Meaning of success has evolved over time
John Paul White has won four Grammy Awards, played to sold-out arenas and had a No. 1 album on the Billboard charts.
On a recent fall day, however, he’s in paint-covered overalls as he works on his new Florence, Alabama, studio, which is adjacent to his home. Such is the day-to-day of a singer-songwriter and record-label owner (with two pals), who take his turn behind the wheel of his band’s van on the roads these days.
White walked away from the high-profile Civil Wars after two albums to live a quieter life near Muscle Shoals, where he grew up and learned music from legendary players who put their imprint on American music beginning in the 1960s.
“It’s a strange little anomaly, but what’s in the water now are the generations that came from that culture. We played in the same bars with (the older guys) and we stood on their shoulders,” White says. “They showed us that you can do it from here, that you don’t have to go to Nashville or L.A. or New York to make great music.”
White did work in Nashville for years as a songwriter before stepping into the spotlight with Joy Williams in the Civil Wars. But the call of home was stronger than those bright lights.
“My type of personality, and the music I was making and the way I wanted to create it, was best facilitated by the people who grew up eating the same things I did and goin’ to the same schools and experiencing the same cultural issues – good and bad,” he says. “We speak the same language, so it made the most sense to create with the people who speak the same language as I (do).”
He was content working with other artists for Single Lock Records, but the muse awoke three years after the final Civil Wars record.
“Songs started beatin’ their way out of my head,” White laughs. “I thought the only way I can get some peace is I write them down. And then the only way I can get some peace is if I sing them out loud. It wasn’t really an active decision-making process, I didn’t have a choice. I had to do that.”
White released “Beulah” in 2016. As a label executive (he chuckles at that description), he knows that artists don’t make money from albums, but make albums to sell tickets to shows, where they might (or probably won’t) make money. But his personal priorities have influenced his business principles.
“(The travel) is outweighed by playing the show and meeting people and seein’ the looks on their faces, making sure you are connecting with them and making them feel something,” he says. “At the end of the day, that’s the real reason I enjoy making music.
“And I didn’t know that until it was no longer part of my life. As long as that’s the case, I’ll make those drives and I’ll eat horrible gas station food. We’re becoming traveling minstrels again. And I’m perfectly fine with that.”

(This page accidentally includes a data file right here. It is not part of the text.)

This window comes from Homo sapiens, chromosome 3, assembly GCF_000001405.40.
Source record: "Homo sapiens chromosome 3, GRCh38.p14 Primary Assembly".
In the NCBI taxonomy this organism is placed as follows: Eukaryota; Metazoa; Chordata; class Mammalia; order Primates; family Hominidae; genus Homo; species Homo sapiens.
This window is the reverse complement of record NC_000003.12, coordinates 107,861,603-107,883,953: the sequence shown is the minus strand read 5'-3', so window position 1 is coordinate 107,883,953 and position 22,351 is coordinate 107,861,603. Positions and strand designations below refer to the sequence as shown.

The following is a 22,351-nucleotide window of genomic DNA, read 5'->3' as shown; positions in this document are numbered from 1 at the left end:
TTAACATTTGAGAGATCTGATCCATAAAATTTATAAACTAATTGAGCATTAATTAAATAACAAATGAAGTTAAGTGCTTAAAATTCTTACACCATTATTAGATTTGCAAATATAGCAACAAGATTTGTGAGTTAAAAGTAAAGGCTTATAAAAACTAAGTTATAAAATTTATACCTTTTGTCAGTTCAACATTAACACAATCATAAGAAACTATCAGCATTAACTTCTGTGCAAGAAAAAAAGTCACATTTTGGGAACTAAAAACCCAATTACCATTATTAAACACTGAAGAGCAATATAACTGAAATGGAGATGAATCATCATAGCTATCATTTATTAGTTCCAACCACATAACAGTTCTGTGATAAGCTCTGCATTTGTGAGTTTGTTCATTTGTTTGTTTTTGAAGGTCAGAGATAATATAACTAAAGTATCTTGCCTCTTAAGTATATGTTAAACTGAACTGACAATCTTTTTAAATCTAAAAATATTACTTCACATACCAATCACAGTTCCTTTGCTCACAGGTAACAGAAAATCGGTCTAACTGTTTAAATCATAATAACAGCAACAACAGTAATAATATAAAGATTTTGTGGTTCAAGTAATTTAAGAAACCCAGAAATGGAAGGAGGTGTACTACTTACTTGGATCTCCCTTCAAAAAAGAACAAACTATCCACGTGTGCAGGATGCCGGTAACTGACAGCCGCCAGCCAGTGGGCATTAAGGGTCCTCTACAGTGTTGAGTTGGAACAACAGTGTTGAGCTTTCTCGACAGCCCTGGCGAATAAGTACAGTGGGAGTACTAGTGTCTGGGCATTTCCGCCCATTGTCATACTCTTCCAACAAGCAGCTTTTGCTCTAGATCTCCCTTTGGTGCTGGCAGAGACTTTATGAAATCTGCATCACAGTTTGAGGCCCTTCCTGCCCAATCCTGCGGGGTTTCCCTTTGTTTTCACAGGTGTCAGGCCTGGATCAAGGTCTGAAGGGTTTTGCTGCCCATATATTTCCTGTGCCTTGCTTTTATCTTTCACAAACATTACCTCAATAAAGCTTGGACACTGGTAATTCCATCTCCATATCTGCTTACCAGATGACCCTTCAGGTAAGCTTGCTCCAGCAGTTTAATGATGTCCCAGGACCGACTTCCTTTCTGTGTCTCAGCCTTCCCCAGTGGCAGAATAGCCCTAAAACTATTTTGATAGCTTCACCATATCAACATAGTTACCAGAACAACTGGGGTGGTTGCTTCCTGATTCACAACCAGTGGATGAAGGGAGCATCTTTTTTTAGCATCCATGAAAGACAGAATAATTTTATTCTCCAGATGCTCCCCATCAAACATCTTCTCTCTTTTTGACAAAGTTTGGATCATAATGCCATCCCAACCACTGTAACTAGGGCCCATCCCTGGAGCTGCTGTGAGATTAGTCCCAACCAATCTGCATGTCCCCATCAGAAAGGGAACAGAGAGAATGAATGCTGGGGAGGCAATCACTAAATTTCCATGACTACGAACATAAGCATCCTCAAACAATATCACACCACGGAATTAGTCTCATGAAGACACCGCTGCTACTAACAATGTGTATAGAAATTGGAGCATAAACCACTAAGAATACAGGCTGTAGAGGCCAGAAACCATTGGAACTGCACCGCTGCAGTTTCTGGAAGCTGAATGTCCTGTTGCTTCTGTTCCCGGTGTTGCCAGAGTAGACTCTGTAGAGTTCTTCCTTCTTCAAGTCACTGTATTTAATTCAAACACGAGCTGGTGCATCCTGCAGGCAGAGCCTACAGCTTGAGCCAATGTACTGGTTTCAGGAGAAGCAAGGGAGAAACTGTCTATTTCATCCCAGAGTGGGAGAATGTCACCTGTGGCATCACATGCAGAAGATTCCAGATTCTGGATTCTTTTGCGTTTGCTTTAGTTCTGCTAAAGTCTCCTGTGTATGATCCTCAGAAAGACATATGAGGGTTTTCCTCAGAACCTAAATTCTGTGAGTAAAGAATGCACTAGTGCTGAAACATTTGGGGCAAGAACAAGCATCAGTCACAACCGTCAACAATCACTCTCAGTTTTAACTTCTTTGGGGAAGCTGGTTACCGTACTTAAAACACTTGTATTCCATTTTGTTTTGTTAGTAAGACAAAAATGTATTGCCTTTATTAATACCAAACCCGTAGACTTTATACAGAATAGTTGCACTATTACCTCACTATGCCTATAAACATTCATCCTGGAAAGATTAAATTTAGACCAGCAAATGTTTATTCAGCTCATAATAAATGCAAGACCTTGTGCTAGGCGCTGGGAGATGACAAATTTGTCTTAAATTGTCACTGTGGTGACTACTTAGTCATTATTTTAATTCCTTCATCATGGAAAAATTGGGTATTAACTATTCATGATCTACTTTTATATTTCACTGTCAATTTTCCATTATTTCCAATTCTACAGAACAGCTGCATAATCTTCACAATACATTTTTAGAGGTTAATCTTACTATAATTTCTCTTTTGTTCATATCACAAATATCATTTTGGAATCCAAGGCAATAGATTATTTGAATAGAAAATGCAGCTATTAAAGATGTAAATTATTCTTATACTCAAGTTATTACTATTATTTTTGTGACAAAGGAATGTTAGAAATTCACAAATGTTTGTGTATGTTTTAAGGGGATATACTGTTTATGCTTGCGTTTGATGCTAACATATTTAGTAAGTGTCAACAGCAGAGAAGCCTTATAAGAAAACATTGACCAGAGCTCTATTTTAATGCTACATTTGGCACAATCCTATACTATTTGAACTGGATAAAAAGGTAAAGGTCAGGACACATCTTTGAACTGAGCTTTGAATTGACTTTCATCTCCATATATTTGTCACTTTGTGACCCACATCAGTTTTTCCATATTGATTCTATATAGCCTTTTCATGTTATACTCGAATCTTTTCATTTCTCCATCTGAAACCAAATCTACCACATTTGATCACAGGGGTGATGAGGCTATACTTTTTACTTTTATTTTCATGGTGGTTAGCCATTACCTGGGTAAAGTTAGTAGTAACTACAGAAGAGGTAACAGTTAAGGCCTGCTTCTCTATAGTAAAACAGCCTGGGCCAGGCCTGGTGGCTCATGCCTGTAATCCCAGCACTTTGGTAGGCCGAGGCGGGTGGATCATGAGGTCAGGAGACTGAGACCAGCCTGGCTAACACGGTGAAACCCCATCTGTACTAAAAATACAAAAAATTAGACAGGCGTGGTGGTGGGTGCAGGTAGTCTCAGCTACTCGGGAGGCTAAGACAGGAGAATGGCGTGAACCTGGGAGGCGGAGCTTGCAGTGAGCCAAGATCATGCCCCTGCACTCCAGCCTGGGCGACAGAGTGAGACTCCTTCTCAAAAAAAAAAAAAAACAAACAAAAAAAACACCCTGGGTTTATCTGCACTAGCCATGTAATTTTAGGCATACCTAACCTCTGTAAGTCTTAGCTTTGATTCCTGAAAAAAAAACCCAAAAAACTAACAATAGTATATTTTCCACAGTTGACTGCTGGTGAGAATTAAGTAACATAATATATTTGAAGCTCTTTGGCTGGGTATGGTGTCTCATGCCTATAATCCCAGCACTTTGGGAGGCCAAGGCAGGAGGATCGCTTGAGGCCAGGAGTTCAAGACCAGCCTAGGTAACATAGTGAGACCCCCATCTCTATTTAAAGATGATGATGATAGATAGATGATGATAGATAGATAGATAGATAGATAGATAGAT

Sometimes, miles are more satisfying than the money.
John Paul White Q&A
White sings on “It Ain’t Over Yet” with Rodney Crowell and Rosanne Cash on Crowell’s “Close Ties” album
Bill Thompson: What was it like in the studio? At some point, did you think, “They can have anybody in the world, and they chose me?”
White: I was thinking that the entire time. I was terrified, I was in awe. I was so tight, you know, because I wanted to impress, I didn’t want to drop the ball, because, yes, they could call anyone and they would have stepped up to do that job. I don’t take that sort of responsibility lightly.
The crazy thing was I had never met Rodney, other than maybe, “Hey, how ya doin’?” in passing. But, obviously, I knew of him, and I realized later that he knew of me and was a fan. It was a suggestion by Kim Buie (of New West Records, Crowell’s label), who was producing the record. And he said, “I love his work, let’s do this.”
I walked in thinking I was singing a harmony part in the chorus. He played the track back for me and it’s gorgeous, so he gets to the chorus and I’m planning on singing harmony (laughs) and there’s no vocal. I said, “Rodney, I don’t want to be presumptuous, but it would be a whole lot easier to sing this harmony if there was a vocal here to sing with.” And he said, “Oh no, Hoss, you’re singin’ lead.” I didn’t have time to panic, so OK, hit record, here we go.
I had known Rosanne much more than Rodney, but it was another situation where her selfless, wonderful self reached out to me and said, “I’m a fan, I want to work together.”
I’m learning from this, I like it. And I want to do more of it as well. It’s such a cool, novel thing to call someone you respect and say, “Hey, I like what you do, let’s work together.” For most of my life, that had never entered my mind to do that. I wouldn’t have the … I don’t know, it just seemed like an alien concept and now I’m doin’ a lot of it. And 100 percent of the time, it’s been fruitful and enjoyable and something I want to continue doin’.
I’ve really been embracin’ it whereas I used to shy away from being in awkward situations like “Hey, let’s jam a song together at the end of the night.” I’d be like, “Nope. No. There has to be practicing. We need charts and I don’t know the words and, no.” But I’ve really taken to it, so I’m thinkin’ a lot about collaborative types of tours in the future, maybe even like the old Dick Clark Cavalcade of Stars. And it would be fun.
John Paul Whites sings “The Long Way Home”
Originally published in 2017.